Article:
AnandTech Catches Samsung Cheating - Mobile Copies PC Industry's Benchmark Behavior

In a rather interested article posted over at AnandTech, authors Brian Klug & Anand Lal Shimpi uncover a nasty card played by mobile industry-leader Samsung. Although the GT-I9500 Galaxy S4 comes with a PowerVR SGX 544MP3 GPU clocked at 480MHz default, in certain situations the clock frequencies ramp up to 533MHz. We are talking about very specific situations, chosen by Samsung, in order to get higher performance results. When the user loads the Quadrant, Benchmark Pi, or AnTuTu benchmark application, a little line of code titled "BenchmarkBoost" will have the PowerVR GPU automatically 'overclocked' from 480MHz to 533MHz.

It is not the first time that a hardware manufacturer gets caught red-handed. About ten years ago, Futuremark caught Nvidia (and ATI) do something quite similar in the 3DMark03 benchmark. As fast as the mobile industry is catching up in terms of performance, they are also catching up in learning how to "play" benchmarks.

Check out the article at AnandTech. Very interesting read!


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Belgium Massman says:

Hehe, Samsung pulls an Nvidia.

South Africa Vivi says:

burnnn!

GENiEBEN says:

Wow, did everyone expect OTHERWISE?

K404 says:

Turbo based on application title, not application load :D

South Africa Vivi says:

LOL k404

Christian Ney says:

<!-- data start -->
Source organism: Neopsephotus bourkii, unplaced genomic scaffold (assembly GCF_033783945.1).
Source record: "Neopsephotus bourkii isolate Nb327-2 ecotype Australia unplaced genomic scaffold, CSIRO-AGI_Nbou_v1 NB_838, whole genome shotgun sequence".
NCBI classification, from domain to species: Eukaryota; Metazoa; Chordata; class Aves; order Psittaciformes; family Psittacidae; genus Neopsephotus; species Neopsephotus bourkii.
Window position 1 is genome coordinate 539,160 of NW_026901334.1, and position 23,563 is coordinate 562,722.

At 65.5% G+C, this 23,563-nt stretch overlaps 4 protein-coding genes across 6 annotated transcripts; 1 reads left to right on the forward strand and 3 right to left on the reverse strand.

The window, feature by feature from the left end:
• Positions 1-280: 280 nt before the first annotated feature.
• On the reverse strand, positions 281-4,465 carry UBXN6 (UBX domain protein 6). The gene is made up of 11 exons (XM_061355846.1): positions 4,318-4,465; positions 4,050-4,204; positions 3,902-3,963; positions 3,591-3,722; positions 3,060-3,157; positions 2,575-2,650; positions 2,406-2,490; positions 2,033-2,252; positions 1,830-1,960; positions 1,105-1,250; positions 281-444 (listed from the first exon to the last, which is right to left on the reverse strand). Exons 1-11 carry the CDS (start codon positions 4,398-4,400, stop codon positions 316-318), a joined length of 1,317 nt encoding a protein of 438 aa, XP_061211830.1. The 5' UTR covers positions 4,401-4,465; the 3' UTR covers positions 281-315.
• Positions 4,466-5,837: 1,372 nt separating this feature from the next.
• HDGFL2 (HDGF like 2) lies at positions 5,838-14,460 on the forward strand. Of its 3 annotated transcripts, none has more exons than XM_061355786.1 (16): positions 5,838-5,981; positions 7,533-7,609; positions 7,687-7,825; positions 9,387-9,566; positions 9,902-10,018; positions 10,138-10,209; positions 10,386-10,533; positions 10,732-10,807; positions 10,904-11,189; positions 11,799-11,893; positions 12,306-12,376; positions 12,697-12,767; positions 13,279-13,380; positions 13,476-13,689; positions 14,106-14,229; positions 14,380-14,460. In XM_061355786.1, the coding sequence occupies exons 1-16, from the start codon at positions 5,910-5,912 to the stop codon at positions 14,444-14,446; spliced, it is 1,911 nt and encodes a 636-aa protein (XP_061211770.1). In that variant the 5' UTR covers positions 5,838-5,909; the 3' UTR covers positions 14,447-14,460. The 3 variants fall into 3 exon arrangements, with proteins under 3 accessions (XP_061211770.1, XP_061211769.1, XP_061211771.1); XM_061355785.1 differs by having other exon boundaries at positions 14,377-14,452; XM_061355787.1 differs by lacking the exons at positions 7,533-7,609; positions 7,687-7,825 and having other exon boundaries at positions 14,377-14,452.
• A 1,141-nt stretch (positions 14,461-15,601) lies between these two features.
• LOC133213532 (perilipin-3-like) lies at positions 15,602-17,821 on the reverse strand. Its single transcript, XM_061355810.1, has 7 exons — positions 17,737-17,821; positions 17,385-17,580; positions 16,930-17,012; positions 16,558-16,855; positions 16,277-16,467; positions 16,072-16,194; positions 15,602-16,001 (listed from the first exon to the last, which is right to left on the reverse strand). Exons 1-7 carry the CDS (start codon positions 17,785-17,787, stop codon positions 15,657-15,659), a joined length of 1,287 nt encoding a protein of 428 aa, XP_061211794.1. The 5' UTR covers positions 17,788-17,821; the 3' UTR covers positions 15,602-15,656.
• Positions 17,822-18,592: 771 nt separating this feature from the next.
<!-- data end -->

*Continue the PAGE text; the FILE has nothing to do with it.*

K404 works for Samsung.

K404 says:

(Disclaimer: I don't, but if Samsung are reading this.....hi! I'm employable for fairly reasonable rates :D)

Austria Turrican says:

it's always like that. :D

Canada Vinster says:

ha ha awesome....

Australia Dinos22 says:

hahaha good one Samsung and funniest part is they called it BenchmarkBoost LOL

Belgium Massman says:

This is making BBC headlines: http://www.bbc.co.uk/news/technology-23512887 Samsung's response:

"Under ordinary conditions, the Galaxy S4 has been designed to allow a maximum GPU frequency of 533MHz," it said. "However, the maximum GPU frequency is lowered to 480MHz for certain gaming apps that may cause an overload, when they are used for a prolonged period of time in full-screen mode," it said. "Meanwhile, a maximum GPU frequency of 533MHz is applicable for running apps that are usually used in full-screen mode, such as the S Browser, Gallery, Camera, Video Player and certain benchmarking apps, which also demand substantial performance. Exynos 5 chip The Exynos 5 Octa uses GPU technology licensed from British firm ARM "The maximum GPU frequencies for the Galaxy S4 have been varied to provide optimal user experience for our customers, and were not intended to improve certain benchmark results."
Very weak response. Benchmarks are designed measure and compare performance. Increasing the performance in very specific workloads is simply cheating. "Optimising" ... haha!

Canada Trouffman says:

the Point is : optimizing for a benchmark specifically is cheating unless this is the real world behavior of other non benchmark application using the same load profile / concept.

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